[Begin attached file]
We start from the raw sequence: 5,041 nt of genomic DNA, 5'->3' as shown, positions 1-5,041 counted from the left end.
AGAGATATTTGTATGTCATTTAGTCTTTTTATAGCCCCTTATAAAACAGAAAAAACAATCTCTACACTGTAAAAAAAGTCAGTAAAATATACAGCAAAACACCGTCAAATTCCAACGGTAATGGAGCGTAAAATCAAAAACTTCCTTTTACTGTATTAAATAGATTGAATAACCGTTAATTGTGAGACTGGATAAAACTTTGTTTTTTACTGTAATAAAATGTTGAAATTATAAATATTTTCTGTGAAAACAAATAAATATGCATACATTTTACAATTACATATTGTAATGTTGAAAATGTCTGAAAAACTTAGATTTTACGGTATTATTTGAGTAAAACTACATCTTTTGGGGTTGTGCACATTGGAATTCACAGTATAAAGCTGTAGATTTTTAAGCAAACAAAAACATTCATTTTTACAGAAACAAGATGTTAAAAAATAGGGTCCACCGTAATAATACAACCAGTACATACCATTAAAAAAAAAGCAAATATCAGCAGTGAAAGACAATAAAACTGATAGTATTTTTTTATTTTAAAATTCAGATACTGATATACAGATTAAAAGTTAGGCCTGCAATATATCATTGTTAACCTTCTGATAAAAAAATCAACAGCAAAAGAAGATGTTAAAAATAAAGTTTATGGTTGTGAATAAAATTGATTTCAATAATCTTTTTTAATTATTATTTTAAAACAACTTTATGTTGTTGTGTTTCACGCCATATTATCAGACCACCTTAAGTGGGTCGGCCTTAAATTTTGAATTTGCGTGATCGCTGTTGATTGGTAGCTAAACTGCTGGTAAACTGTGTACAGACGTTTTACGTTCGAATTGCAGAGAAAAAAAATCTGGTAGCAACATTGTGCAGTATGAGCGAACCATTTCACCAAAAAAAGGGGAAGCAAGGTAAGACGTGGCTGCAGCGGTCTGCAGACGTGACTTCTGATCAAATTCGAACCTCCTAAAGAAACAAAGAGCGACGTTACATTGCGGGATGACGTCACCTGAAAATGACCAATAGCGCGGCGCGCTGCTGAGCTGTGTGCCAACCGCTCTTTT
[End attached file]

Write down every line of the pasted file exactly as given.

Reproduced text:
We start from the raw sequence: 5,041 nt of genomic DNA, 5'->3' as shown, positions 1-5,041 counted from the left end.
AGAGATATTTGTATGTCATTTAGTCTTTTTATAGCCCCTTATAAAACAGAAAAAACAATCTCTACACTGTAAAAAAAGTCAGTAAAATATACAGCAAAACACCGTCAAATTCCAACGGTAATGGAGCGTAAAATCAAAAACTTCCTTTTACTGTATTAAATAGATTGAATAACCGTTAATTGTGAGACTGGATAAAACTTTGTTTTTTACTGTAATAAAATGTTGAAATTATAAATATTTTCTGTGAAAACAAATAAATATGCATACATTTTACAATTACATATTGTAATGTTGAAAATGTCTGAAAAACTTAGATTTTACGGTATTATTTGAGTAAAACTACATCTTTTGGGGTTGTGCACATTGGAATTCACAGTATAAAGCTGTAGATTTTTAAGCAAACAAAAACATTCATTTTTACAGAAACAAGATGTTAAAAAATAGGGTCCACCGTAATAATACAACCAGTACATACCATTAAAAAAAAAGCAAATATCAGCAGTGAAAGACAATAAAACTGATAGTATTTTTTTATTTTAAAATTCAGATACTGATATACAGATTAAAAGTTAGGCCTGCAATATATCATTGTTAACCTTCTGATAAAAAAATCAACAGCAAAAGAAGATGTTAAAAATAAAGTTTATGGTTGTGAATAAAATTGATTTCAATAATCTTTTTTAATTATTATTTTAAAACAACTTTATGTTGTTGTGTTTCACGCCATATTATCAGACCACCTTAAGTGGGTCGGCCTTAAATTTTGAATTTGCGTGATCGCTGTTGATTGGTAGCTAAACTGCTGGTAAACTGTGTACAGACGTTTTACGTTCGAATTGCAGAGAAAAAAAATCTGGTAGCAACATTGTGCAGTATGAGCGAACCATTTCACCAAAAAAAGGGGAAGCAAGGTAAGACGTGGCTGCAGCGGTCTGCAGACGTGACTTCTGATCAAATTCGAACCTCCTAAAGAAACAAAGAGCGACGTTACATTGCGGGATGACGTCACCTGAAAATGACCAATAGCGCGGCGCGCTGCTGAGCTGTGTGCCAACCGCTCTTTT